Tuesday, April 30, 2013

Health Care Reform Articles - April 30, 2013

Hospitals trying arsenal of superbug-fighting inventions

Mike Stobbe / The Associated Press
NEW YORK — They sweep. They swab. They sterilize. And still the germs persist.
In U.S. hospitals, an estimated 1 in 20 patients pick up infections they didn't have when they arrived, some caused by dangerous 'superbugs' that are hard to treat.
The rise of these superbugs, along with increased pressure from the government and insurers, is driving hospitals to try all sorts of new approaches to stop their spread:
Machines that resemble "Star Wars" robots and emit ultraviolet light or hydrogen peroxide vapors. Germ-resistant copper bed rails, call buttons and IV poles. Antimicrobial linens, curtains and wall paint.
While these products can help get a room clean, their true impact is still debatable. There is no widely accepted evidence that these inventions have prevented infections or deaths.
Meanwhile, insurers are pushing hospitals to do a better job and the government's Medicare program has moved to stop paying bills for certain infections caught in the hospital.
"We're seeing a culture change" in hospitals, said Jennie Mayfield, who tracks infections at Barnes-Jewish Hospital in St. Louis.
Those hospital infections are tied to an estimated 100,000 deaths each year and add as much as $30 billion a year in medical costs, according to the Centers for Disease Control and Prevention. The agency last month sounded an alarm about a "nightmare bacteria" resistant to one class of antibiotics. That kind is still rare but it showed up last year in at least 200 hospitals.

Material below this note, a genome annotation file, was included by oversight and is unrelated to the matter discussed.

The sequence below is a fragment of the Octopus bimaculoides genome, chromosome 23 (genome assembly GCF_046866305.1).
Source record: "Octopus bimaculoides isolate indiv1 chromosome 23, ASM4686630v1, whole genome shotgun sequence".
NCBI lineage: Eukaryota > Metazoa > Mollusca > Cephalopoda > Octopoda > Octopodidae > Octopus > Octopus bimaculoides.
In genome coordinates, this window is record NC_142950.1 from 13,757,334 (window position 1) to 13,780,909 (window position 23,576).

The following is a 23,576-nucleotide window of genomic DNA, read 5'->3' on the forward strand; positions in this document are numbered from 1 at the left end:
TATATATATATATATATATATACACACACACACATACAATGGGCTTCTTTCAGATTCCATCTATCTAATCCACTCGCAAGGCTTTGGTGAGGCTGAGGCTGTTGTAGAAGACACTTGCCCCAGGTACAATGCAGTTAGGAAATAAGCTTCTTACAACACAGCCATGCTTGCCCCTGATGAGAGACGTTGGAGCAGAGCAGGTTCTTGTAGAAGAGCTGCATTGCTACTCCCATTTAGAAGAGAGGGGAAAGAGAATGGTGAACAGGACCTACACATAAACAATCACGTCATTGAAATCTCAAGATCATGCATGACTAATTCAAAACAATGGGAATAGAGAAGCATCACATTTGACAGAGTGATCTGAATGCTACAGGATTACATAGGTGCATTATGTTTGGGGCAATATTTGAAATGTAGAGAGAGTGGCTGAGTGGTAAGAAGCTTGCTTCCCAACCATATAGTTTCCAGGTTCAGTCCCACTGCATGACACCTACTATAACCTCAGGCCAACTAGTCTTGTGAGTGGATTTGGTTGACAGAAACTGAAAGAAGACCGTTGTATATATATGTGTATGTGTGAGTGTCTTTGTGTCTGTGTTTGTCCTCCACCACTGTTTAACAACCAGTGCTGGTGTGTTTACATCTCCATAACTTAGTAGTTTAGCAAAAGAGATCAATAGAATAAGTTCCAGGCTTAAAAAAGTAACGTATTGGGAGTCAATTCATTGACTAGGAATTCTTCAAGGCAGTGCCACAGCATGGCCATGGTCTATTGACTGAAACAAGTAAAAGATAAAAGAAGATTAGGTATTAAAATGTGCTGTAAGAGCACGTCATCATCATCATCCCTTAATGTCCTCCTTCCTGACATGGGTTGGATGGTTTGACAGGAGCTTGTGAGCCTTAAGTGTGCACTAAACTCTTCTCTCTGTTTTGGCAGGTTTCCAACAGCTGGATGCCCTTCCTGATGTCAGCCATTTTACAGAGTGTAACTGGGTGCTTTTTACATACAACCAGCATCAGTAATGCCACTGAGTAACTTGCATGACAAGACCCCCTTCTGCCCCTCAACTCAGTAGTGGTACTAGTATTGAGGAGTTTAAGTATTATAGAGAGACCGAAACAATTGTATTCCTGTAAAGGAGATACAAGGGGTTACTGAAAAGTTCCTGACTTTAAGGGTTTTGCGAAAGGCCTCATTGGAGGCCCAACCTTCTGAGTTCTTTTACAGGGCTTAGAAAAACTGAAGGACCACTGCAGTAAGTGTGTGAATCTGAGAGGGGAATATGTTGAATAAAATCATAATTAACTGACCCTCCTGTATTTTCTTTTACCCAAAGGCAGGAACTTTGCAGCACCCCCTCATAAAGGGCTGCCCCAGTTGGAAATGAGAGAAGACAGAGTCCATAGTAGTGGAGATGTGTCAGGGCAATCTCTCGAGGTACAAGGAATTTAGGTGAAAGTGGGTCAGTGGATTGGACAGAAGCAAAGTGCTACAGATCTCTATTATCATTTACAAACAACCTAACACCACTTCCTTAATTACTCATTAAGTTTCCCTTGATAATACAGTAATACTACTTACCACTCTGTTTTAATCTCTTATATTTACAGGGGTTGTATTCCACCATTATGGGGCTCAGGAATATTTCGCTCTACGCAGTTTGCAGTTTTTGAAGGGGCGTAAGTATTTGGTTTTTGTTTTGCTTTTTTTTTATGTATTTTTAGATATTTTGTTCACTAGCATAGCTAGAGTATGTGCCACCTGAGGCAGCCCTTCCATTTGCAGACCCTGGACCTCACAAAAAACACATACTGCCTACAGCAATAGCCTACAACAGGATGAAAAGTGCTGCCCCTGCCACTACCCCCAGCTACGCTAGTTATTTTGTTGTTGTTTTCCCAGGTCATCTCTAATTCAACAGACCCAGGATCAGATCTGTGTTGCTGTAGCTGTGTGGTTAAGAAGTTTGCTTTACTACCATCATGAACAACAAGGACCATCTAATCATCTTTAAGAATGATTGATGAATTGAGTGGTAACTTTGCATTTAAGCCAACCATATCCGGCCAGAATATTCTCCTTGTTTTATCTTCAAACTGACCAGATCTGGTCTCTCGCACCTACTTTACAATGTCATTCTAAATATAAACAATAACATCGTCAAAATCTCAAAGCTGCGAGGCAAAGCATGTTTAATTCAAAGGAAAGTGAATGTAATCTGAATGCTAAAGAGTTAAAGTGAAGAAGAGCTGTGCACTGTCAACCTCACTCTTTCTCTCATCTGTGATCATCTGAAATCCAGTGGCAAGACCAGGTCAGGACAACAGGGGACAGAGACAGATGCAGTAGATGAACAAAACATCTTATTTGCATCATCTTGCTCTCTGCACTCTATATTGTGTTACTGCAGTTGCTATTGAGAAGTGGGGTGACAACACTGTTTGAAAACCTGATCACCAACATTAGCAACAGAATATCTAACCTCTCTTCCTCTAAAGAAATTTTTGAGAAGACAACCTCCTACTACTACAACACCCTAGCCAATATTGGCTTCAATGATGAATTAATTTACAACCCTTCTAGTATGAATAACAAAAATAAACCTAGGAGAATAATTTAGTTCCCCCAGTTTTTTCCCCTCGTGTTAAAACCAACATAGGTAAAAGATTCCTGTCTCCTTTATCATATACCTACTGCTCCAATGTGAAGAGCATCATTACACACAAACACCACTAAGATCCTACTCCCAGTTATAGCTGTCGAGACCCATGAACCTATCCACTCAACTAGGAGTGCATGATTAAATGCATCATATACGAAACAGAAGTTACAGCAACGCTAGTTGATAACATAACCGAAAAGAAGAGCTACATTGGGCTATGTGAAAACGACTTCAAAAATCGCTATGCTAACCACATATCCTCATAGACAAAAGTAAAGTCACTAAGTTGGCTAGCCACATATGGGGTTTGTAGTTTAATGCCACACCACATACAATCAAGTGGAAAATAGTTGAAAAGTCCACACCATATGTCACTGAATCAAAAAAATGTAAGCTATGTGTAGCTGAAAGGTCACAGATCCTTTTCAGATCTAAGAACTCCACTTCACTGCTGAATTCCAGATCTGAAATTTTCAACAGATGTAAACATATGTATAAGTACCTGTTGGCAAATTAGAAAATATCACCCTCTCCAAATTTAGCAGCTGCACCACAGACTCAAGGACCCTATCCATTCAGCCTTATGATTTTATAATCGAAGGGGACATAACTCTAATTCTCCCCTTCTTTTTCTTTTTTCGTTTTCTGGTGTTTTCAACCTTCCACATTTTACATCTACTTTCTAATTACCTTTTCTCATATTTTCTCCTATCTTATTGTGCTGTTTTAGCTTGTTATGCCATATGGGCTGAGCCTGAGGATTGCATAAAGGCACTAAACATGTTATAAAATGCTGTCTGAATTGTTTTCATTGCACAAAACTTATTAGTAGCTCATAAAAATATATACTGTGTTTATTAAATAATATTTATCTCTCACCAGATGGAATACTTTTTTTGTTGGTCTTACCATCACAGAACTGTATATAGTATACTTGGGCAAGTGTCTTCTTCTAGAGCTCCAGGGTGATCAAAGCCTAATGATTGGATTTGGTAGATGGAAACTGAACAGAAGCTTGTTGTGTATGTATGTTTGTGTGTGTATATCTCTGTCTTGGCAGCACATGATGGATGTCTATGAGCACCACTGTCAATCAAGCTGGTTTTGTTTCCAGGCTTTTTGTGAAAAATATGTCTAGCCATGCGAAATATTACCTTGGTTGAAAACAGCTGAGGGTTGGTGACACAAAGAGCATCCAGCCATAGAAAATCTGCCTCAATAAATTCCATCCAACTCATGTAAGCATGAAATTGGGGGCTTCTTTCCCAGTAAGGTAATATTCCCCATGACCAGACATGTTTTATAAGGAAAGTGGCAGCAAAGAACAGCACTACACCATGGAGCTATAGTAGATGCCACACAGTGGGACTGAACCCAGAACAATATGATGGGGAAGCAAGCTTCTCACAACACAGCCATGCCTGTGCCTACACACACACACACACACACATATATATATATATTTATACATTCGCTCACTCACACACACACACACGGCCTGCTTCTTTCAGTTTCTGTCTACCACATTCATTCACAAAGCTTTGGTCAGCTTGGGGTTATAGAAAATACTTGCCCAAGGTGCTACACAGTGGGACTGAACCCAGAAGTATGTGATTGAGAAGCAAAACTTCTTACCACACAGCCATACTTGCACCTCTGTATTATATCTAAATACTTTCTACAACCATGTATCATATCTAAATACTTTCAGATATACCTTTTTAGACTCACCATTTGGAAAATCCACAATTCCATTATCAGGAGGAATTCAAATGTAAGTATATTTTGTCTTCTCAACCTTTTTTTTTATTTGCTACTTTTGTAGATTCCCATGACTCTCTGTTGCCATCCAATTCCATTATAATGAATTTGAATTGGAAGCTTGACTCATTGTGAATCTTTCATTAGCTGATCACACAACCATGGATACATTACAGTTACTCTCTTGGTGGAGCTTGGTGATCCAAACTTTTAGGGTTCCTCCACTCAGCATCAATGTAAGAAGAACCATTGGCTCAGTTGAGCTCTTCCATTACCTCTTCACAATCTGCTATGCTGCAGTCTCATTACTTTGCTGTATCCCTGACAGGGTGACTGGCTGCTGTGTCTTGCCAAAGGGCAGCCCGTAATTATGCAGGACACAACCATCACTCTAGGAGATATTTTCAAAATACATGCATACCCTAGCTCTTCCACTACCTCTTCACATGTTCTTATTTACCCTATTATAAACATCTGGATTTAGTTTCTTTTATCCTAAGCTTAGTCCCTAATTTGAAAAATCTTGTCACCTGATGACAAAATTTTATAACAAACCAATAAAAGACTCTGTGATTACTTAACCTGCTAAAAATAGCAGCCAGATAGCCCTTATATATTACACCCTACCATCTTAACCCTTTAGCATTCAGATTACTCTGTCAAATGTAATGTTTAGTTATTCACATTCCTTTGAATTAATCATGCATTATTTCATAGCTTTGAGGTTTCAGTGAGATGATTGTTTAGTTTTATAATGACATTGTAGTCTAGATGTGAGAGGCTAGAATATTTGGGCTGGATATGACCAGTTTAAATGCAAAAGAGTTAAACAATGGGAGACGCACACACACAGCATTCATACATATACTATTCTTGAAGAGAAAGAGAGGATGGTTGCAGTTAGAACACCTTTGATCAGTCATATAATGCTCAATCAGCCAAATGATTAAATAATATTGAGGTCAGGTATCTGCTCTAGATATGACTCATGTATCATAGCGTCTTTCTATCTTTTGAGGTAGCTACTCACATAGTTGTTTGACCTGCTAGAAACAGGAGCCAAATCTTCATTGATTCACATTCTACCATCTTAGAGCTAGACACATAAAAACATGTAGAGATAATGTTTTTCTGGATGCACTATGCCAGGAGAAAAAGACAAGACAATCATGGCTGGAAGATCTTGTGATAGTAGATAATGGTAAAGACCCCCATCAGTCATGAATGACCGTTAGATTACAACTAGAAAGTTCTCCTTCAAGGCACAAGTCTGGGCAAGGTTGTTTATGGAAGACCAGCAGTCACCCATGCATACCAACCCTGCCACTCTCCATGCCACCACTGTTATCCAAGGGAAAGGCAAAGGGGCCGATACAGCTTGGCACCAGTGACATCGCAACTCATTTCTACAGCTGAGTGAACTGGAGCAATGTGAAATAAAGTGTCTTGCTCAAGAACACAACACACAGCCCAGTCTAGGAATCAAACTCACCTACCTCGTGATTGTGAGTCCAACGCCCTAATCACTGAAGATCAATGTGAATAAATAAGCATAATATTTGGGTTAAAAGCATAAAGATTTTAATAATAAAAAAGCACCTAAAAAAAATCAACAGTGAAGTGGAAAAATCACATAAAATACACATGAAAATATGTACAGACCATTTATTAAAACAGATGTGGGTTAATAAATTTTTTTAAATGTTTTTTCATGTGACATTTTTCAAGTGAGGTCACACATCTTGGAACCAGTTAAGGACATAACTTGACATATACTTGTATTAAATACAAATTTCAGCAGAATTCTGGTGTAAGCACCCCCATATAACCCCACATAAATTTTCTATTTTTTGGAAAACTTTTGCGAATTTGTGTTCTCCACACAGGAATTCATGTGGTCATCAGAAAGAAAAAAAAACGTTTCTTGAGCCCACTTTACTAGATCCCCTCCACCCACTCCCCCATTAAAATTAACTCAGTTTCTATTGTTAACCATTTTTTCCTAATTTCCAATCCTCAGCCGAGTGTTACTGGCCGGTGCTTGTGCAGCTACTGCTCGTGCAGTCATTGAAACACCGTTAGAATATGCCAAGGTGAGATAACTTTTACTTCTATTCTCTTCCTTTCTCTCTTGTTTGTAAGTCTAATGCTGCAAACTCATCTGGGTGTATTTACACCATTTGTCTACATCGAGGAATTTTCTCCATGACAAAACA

Hospitals started paying attention to infection control in the late 1880s, when mounting evidence showed unsanitary conditions were hurting patients. Hospital hygiene has been a concern in cycles ever since, with the latest spike triggered by the emergence a decade ago of a nasty strain of intestinal bug called Clostridium difficile, or C-diff.

How the 19-year-old brain can both awe and appall us

Posted April 25, 2013, at 12:04 p.m.
Among the most mysterious things on the planet is the brain of a male in his late teens. It has been designed by evolution for purpose without much perspective, passion without much reason, reproduction without much responsibility and performance without caution. If it was a car, it would be a Corvette convertible with 430 horsepower, no seat belts or brakes and a horn that blared, “Hey, babe, wanna go for a ride?”
That’s why we send their owners to goal lines and front lines, but don’t let them drink until they are 21. That’s why we love having them as sons but are reluctant to have them date our daughters. And as we were reminded last Monday in Boston’s marathon, it’s why we should not be surprised that among the millions of teen males growing up around us, one of them seems like a great kid one day and — under the influence of an influential, older ringleader — does something stupid, crazy or appalling the next.
Neuroscientists and other brain experts now know what the rest of us need to understand about brain biology: Those 19-year-old brains, while capable of doing things with some adult capability and many adult consequences, are not the same as fully developed adult brains. The typical brain of the late adolescent has at least three to five more years of development to go before judgment, impulse control, insight, good risk and consequence appreciation, consistent assumption of responsibility and emotional control are fully “wired” and fully functional. Neurons remain to be connected, frontal lobe nerve fibers remain to be coated with myelin so that judgment function routinely and effectively precedes decision function, and the brain wiring for full maturity is completed. (Some of you women would say all that never happens in men.)